JOURNAL ARTICLE

Caspase-11 mediates ischemia-induced astrocyte death: involvement of endoplasmic reticulum stress and C/EBP homologous protein

Noelia Fradejas, MarĂ­a Dolores Pastor, Miguel Burgos, Rudi Beyaert, Pedro Tranque, Soledad Calvo
Journal of Neuroscience Research 2010, 88 (5): 1094-105
19890920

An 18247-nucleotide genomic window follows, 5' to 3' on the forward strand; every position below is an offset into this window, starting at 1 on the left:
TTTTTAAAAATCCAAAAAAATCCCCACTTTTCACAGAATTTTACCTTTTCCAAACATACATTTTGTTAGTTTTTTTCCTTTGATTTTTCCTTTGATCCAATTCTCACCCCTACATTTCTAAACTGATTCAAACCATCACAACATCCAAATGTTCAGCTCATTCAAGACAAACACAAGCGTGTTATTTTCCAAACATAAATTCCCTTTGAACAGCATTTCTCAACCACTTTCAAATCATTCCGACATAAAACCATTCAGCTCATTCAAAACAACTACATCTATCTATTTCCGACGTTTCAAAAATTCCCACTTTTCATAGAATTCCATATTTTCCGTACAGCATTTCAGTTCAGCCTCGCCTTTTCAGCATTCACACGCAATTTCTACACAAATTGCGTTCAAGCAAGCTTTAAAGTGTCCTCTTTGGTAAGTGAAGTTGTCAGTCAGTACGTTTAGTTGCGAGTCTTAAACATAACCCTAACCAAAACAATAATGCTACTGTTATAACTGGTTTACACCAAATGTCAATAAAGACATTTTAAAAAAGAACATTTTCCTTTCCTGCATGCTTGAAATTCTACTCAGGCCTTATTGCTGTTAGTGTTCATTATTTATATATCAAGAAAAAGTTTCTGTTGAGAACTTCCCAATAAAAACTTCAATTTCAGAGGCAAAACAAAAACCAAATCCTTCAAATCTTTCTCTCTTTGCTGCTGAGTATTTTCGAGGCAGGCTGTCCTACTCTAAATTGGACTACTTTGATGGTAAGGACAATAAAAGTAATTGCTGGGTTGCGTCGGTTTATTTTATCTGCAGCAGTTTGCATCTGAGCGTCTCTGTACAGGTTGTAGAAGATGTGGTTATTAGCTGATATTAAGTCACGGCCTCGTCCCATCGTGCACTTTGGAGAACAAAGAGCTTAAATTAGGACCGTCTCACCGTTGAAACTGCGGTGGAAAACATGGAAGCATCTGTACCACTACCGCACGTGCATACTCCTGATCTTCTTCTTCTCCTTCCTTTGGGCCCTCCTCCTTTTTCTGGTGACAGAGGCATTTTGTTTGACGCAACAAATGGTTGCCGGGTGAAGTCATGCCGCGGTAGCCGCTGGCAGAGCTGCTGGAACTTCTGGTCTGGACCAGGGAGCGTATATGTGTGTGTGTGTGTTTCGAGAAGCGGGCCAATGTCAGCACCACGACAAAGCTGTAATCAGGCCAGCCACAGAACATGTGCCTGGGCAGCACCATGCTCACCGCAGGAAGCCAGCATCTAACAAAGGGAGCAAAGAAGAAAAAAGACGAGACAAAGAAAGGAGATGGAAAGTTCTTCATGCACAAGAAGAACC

Astrocytes are essential cells for maintaining brain integrity. We have recently shown that the transcription factor C/EBP homologous protein (CHOP), associated with endoplasmic reticulum (ER) stress, plays a key role in the astrocyte death induced by ischemia. Meanwhile, mediators of apoptosis downstream of CHOP in the ER stress-dependent pathway remain to be elucidated. Our aim in this work was to determine whether caspase-11, able to activate apoptotic and proinflammatory pathways, is implicated in ER stress-dependent astrocyte death in ischemic conditions. According to our results, caspase-11 is up-regulated in primary astrocyte cultures following either oxygen and glucose deprivation (OGD) or treatment with the ER-stress inducers thapsigargin and tunicamycin. Moreover, these same stimuli increased caspase-11 mRNA levels and luciferase activity driven by a caspase-11 promoter, indicating that caspase-11 is regulated at the transcriptional level. Our data also illustrate the involvement of ER stress-associated CHOP in caspase-11 regulation, insofar as CHOP overexpression by means of an adenoviral vector caused a significant raise in caspase-11. In turn, caspase-11 suppression with siRNA rescued astrocytes from OGD- and ER stress-induced death, supporting the idea that caspase-11 is responsible for the deleterious effects of ischemia on astrocytes. Finally, inhibition of caspase-1 and caspase-3 significantly reduced astrocyte death, which indicates that these proteases act as death effectors of caspase-11. In conclusion, our work contributes to clarifying the pathways leading to astrocyte death in response to ischemia by defining caspase-11 as a key mediator of the ER stress response acting downstream of CHOP.

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